Baseball, Manfred strike out on Gurriel’s delayed suspension – Los Angeles Times
The racist gesture made by the Houston Astros’ Yuli Gurriel toward the Dodgers’ Yu Darvish on Friday night called for somebody in power to swing for the fences.
Instead, baseball bunted.
After a nation witnessed Gurriel tugging on the corners of his eyes while using an ethnic slur about Darvish, Commissioner Rob Manfred needed to make a powerful statement Saturday that included an immediate suspension.
Instead, he offered words backed by weakness.
“There is no place in our game for the behavior or any behavior like we witnessed last night,’’ announced Manfred.
Except, apparently, in the World Series, where Gurriel will continue to maintain his place without immediate punishment.
“There is no excuse or explanation that makes that type of behavior acceptable,’’ Manfred added.
Except for the excuse that, hey, everybody chill, we don’t want to mess up the mojo of our Fall Classic!
In the second inning of Friday night’s 5-3 Astros victory, Gurriel homered off Darvish, who is Japanese. In the dugout afterward, Gurriel pulled at the corners of the eyes while using the word “Chinito,” which means “little Chinese boy.”
For this, it was announced Saturday that Gurriel will be suspended for five games next season. Yes, next season. Six months from now. When nobody cares. A statement nobody hears.
Manfred offered four excuses for why Guerriel wouldn’t be suspended now, four lame rationalizations falling under a single description: Baseball was taking the easy way out.
Manfred said he was concerned the union would immediately file a grievance, thus essentially nullifying the suspension for the rest of the World Series.
Yes, that would absolutely happen. There is no way Gurriel would serve a minute of a suspension no matter what.
The point is, just because the union would duck the punch doesn’t mean baseball shouldn’t throw it. Baseball needed to make an immediate stand for tolerance even if it wouldn’t legally stand up. Make an example of Gurriel and let the union be the bad guys for taking him off the hook.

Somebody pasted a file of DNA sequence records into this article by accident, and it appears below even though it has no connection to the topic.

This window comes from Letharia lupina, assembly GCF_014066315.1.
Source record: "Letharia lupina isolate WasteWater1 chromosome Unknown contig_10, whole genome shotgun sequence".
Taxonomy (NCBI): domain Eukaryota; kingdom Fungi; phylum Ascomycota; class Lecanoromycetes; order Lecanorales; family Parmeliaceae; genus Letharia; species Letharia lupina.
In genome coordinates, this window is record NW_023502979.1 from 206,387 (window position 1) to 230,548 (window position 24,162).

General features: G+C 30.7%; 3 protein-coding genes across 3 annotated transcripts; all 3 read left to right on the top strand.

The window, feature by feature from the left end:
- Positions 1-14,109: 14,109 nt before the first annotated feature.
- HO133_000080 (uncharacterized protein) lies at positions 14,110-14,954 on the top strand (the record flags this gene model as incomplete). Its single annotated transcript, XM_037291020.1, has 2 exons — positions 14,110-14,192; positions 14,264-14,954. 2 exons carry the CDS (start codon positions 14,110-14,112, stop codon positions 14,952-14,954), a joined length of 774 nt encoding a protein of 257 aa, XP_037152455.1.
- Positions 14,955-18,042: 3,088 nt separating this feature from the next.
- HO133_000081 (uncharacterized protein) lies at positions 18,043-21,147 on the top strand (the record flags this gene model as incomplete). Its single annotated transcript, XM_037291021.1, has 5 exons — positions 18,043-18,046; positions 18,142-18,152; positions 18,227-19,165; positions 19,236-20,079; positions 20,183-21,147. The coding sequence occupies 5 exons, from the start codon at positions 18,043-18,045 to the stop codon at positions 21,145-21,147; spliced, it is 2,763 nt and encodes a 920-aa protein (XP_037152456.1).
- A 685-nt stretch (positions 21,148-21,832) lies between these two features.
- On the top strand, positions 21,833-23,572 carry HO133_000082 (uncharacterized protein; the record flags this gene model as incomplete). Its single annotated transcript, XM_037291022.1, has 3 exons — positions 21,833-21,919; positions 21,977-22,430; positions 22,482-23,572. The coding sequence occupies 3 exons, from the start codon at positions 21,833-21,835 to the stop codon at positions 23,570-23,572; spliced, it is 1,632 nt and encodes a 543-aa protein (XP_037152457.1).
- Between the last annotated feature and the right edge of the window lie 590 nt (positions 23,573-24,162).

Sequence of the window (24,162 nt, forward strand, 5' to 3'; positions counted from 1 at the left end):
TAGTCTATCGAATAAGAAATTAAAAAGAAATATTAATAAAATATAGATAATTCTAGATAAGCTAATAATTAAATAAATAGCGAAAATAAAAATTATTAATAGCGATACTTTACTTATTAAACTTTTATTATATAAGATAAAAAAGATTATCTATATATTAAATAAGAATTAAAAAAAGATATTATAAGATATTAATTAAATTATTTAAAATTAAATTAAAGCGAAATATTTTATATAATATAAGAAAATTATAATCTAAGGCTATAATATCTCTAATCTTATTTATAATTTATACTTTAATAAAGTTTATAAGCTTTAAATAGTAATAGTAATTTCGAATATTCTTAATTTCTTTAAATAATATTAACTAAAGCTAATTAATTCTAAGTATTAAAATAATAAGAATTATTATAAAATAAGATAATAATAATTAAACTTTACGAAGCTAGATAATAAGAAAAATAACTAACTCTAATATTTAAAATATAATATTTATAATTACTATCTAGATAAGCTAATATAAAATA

Manfred also said he wanted to make sure it would cost Gurriel five games of salary, which will be more than $330,000. Wait, you don’t think being suspended during the middle of a World Series could have cost him infinitely more in public perception?
Manfred added he was honoring Darvish’s request to move forward. Oh, so because the victim of a racist incident handles it with class and grace, that makes the incident less egregious?
None of those first three reasons make such sense, but the fourth one is absolutely bonkers: “I felt it was unfair to punish the other 24 players on the Astros roster,’’ Manfred said. “I wanted the burden of this discipline to fall primarily on the wrongdoer.’’
Yeah, because that should be his priority, keeping a bunch of baseball players happy at the expense of his sport’s social integrity. Forget the nation of fans who saw the gesture and were offended.
So, really, baseball will initially tolerate the mocking of millions of Asian Americans as long as it doesn’t do anything to inconvenience 24 ballplayers?
Baseball wasn’t so forgiving three Octobers ago when it came to the Dodgers. Remember the 2015 National League Division Series against the New York Mets? Remember what happened when Chase Utley’s takeout slide into second base in Game 2 broke the leg of Mets shortstop Ruben Tejada?
Utley was suspended for two games. Immediately. There was no waiting for next season. There was no worry about impacting the other Dodgers. There was no fear of fooling with the postseason. The suspension was delivered on the spot.
Yes, Utley appealed, so the suspension didn’t force him out of the lineup, although he was benched for the next two games anyway. And yes, the suspension was overturned the following spring, so it also didn’t cost him any money.
But the point was made that dangerous play would not be tolerated even on one of baseball’s biggest stages.
When it came to racism at the World Series, sadly, stunningly, that point was lost.
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